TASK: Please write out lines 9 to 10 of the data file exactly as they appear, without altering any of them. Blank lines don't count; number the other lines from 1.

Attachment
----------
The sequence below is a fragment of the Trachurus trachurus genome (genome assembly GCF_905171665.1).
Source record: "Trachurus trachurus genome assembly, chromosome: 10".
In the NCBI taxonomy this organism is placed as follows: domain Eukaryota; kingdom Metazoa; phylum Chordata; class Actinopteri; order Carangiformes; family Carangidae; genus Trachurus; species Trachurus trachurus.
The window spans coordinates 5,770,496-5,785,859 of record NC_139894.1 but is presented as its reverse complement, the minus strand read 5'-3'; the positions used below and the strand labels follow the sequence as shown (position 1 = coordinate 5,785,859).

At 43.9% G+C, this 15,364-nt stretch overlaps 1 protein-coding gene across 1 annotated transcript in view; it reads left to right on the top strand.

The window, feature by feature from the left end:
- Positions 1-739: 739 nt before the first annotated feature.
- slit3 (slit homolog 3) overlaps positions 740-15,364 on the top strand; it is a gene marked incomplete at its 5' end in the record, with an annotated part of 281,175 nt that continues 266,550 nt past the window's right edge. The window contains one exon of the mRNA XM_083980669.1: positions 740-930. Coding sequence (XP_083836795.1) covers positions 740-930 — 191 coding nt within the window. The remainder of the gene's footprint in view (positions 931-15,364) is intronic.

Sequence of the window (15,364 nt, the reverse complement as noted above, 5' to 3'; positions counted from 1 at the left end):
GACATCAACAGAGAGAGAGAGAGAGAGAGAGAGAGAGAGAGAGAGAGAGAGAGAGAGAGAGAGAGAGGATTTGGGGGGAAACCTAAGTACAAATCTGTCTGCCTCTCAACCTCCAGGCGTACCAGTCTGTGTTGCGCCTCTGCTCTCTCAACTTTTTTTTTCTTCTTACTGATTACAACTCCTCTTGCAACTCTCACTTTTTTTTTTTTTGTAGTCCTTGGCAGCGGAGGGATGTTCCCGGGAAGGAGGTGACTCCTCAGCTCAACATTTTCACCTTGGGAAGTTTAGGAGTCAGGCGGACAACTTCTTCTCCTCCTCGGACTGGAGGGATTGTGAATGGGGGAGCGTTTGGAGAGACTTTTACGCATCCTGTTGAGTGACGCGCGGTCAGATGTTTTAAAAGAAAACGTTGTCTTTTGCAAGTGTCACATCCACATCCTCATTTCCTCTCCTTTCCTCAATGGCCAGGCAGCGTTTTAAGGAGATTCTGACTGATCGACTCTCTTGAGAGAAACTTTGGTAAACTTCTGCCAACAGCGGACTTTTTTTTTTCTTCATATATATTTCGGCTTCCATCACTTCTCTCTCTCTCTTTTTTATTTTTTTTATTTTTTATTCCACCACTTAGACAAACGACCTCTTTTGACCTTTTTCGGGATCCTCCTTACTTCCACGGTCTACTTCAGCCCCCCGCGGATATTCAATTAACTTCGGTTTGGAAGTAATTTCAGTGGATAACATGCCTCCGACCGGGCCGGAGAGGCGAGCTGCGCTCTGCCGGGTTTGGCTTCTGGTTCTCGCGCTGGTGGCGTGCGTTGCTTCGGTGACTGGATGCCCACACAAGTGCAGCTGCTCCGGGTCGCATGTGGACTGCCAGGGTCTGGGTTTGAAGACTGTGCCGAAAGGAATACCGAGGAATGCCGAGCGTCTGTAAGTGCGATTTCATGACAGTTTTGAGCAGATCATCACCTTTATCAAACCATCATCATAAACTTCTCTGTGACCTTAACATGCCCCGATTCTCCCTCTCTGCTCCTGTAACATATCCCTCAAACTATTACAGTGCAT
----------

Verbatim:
Sequence of the window (15,364 nt, the reverse complement as noted above, 5' to 3'; positions counted from 1 at the left end):
GACATCAACAGAGAGAGAGAGAGAGAGAGAGAGAGAGAGAGAGAGAGAGAGAGAGAGAGAGAGAGAGGATTTGGGGGGAAACCTAAGTACAAATCTGTCTGCCTCTCAACCTCCAGGCGTACCAGTCTGTGTTGCGCCTCTGCTCTCTCAACTTTTTTTTTCTTCTTACTGATTACAACTCCTCTTGCAACTCTCACTTTTTTTTTTTTTGTAGTCCTTGGCAGCGGAGGGATGTTCCCGGGAAGGAGGTGACTCCTCAGCTCAACATTTTCACCTTGGGAAGTTTAGGAGTCAGGCGGACAACTTCTTCTCCTCCTCGGACTGGAGGGATTGTGAATGGGGGAGCGTTTGGAGAGACTTTTACGCATCCTGTTGAGTGACGCGCGGTCAGATGTTTTAAAAGAAAACGTTGTCTTTTGCAAGTGTCACATCCACATCCTCATTTCCTCTCCTTTCCTCAATGGCCAGGCAGCGTTTTAAGGAGATTCTGACTGATCGACTCTCTTGAGAGAAACTTTGGTAAACTTCTGCCAACAGCGGACTTTTTTTTTTCTTCATATATATTTCGGCTTCCATCACTTCTCTCTCTCTCTTTTTTATTTTTTTTATTTTTTATTCCACCACTTAGACAAACGACCTCTTTTGACCTTTTTCGGGATCCTCCTTACTTCCACGGTCTACTTCAGCCCCCCGCGGATATTCAATTAACTTCGGTTTGGAAGTAATTTCAGTGGATAACATGCCTCCGACCGGGCCGGAGAGGCGAGCTGCGCTCTGCCGGGTTTGGCTTCTGGTTCTCGCGCTGGTGGCGTGCGTTGCTTCGGTGACTGGATGCCCACACAAGTGCAGCTGCTCCGGGTCGCATGTGGACTGCCAGGGTCTGGGTTTGAAGACTGTGCCGAAAGGAATACCGAGGAATGCCGAGCGTCTGTAAGTGCGATTTCATGACAGTTTTGAGCAGATCATCACCTTTATCAAACCATCATCATAAACTTCTCTGTGACCTTAACATGCCCCGATTCTCCCTCTCTGCTCCTGTAACATATCCCTCAAACTATTACAGTGCAT